Definition of detachment in English:

detachment

Syllabification: de·tach·ment
Pronunciation: /dəˈtaCHmənt
 
/

noun

1The state of being objective or aloof: he felt a sense of detachment from what was going on
More example sentences
  • I wish I could approach this with the cool detachment that I view the new series of Enterprise, or the next episode of Desperate Housewives.
  • The intellectual's obligation to detachment and objectivity is never lost sight of.
  • While watching ‘The Passion’ I felt a sense of detachment even as I was being emotionally pummeled by the images on the screen.
Synonyms
2 Military A group of troops, aircraft, or ships sent away on a separate mission: a detachment of Marines the battalion went on detachment to Florida
More example sentences
  • The four Kidd-class destroyers will become the flag ships of separate detachments of the task force,’ he said.
  • U.S. Central Command sent a detachment of the Army's 3rd Infantry Division to control the facility's gate.
  • The Japanese garrison, which included two infantry battalions and naval detachments, resisted tenaciously and the islands were not declared secure until 18 May.
Synonyms
2.1A party of people similarly separated from a larger group: a truck containing a detachment of villagers
More example sentences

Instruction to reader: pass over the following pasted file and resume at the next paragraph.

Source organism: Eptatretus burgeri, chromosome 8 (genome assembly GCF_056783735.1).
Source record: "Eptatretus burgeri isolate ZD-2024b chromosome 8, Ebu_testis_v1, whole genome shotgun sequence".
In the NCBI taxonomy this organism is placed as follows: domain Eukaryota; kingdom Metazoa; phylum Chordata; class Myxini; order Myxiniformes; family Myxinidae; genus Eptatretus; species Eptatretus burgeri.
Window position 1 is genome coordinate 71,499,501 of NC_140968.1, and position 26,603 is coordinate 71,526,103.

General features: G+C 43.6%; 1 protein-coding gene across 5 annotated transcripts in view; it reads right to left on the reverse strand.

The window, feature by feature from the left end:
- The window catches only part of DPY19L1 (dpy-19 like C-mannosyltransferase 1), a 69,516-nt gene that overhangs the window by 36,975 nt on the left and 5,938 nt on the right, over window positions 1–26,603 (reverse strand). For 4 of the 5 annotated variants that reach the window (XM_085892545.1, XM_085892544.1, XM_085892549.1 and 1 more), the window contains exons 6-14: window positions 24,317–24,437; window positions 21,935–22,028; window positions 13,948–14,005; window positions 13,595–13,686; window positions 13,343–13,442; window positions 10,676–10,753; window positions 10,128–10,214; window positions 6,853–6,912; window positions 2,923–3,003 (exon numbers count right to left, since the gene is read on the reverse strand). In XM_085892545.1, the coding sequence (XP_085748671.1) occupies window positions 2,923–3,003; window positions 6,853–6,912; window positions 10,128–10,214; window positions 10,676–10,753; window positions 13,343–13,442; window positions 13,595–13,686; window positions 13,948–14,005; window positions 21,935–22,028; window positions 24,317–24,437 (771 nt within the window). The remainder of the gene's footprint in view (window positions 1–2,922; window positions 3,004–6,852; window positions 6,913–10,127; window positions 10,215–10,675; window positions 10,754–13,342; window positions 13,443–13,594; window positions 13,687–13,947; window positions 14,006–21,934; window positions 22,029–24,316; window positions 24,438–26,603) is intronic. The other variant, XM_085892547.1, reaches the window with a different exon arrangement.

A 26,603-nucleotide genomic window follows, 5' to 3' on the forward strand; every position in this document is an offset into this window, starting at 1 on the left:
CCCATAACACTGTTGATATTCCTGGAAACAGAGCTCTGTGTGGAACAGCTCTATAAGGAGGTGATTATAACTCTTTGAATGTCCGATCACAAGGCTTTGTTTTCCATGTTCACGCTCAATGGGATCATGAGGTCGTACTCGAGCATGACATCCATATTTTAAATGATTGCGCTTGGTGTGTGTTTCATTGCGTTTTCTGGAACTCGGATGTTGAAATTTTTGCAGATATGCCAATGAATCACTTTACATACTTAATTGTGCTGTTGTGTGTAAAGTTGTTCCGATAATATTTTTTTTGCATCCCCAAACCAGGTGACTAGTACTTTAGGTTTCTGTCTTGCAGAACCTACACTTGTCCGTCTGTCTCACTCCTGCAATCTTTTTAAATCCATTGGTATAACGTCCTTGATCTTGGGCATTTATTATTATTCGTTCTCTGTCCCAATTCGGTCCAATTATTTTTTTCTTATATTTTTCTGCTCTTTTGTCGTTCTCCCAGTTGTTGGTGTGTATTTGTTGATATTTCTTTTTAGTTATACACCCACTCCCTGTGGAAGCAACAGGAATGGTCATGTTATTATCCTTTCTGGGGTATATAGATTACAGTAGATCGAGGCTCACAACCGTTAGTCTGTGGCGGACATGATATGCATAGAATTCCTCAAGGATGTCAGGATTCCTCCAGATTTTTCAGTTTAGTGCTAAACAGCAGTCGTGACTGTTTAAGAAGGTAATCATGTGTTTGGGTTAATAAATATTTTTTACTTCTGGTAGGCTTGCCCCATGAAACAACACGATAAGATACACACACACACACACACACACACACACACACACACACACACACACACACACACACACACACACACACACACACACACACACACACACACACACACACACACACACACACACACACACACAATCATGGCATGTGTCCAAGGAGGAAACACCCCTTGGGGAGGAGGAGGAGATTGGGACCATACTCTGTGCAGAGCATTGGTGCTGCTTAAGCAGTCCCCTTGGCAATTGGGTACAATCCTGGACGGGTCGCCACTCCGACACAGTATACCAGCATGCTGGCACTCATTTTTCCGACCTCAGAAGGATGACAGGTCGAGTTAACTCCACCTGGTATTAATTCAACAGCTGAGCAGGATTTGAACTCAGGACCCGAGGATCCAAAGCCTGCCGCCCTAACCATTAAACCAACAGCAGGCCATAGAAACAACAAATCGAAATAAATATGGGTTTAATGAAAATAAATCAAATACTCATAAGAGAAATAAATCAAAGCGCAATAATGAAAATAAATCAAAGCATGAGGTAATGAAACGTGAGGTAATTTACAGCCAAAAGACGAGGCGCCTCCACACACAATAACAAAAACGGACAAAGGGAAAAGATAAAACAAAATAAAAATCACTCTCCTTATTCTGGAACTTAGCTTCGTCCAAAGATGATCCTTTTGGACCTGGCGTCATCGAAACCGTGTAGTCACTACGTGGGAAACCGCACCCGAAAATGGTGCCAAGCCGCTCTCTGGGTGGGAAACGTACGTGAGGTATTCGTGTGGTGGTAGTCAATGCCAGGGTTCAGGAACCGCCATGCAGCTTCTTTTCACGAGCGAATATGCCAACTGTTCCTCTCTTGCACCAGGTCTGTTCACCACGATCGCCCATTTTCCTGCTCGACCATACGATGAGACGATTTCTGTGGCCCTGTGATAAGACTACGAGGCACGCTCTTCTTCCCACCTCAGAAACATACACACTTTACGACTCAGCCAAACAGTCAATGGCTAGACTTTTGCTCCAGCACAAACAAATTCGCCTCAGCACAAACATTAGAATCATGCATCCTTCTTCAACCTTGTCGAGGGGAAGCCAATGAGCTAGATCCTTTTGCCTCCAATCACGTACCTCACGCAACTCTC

• Already, a detachment of Vanguards was on its way to intercept the Wings.
  • While neither excessive speed nor alcohol was a factor in this crash, police from both detachments were still urging drivers to slow down because of generally poor road conditions.
  • This, of course, does not factor any of the weapons seized by any of the other municipal police forces or any of the RCMP detachments in the Lower Mainland in the same period.
3The action or process of detaching; separation: structural problems resulted in cracking and detachment of the wall
More example sentences
  • Retinal detachment (separation of the retina from the pigment epithelium behind it) is a rarer cause of blindness.
  • A second form of retinal detachment may develop when new blood vessels grow on the surface of the retina.
  • The implications of this idea extend beyond vascular disease to other matrix remodeling and detachment processes such as cancer.
Synonyms
loosening, disconnection, disengagement, separation; removal

Origin

mid 17th century: from French détachement, from détacher 'to detach' (see detach).

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Pronunciation: ˈdiNGkəm
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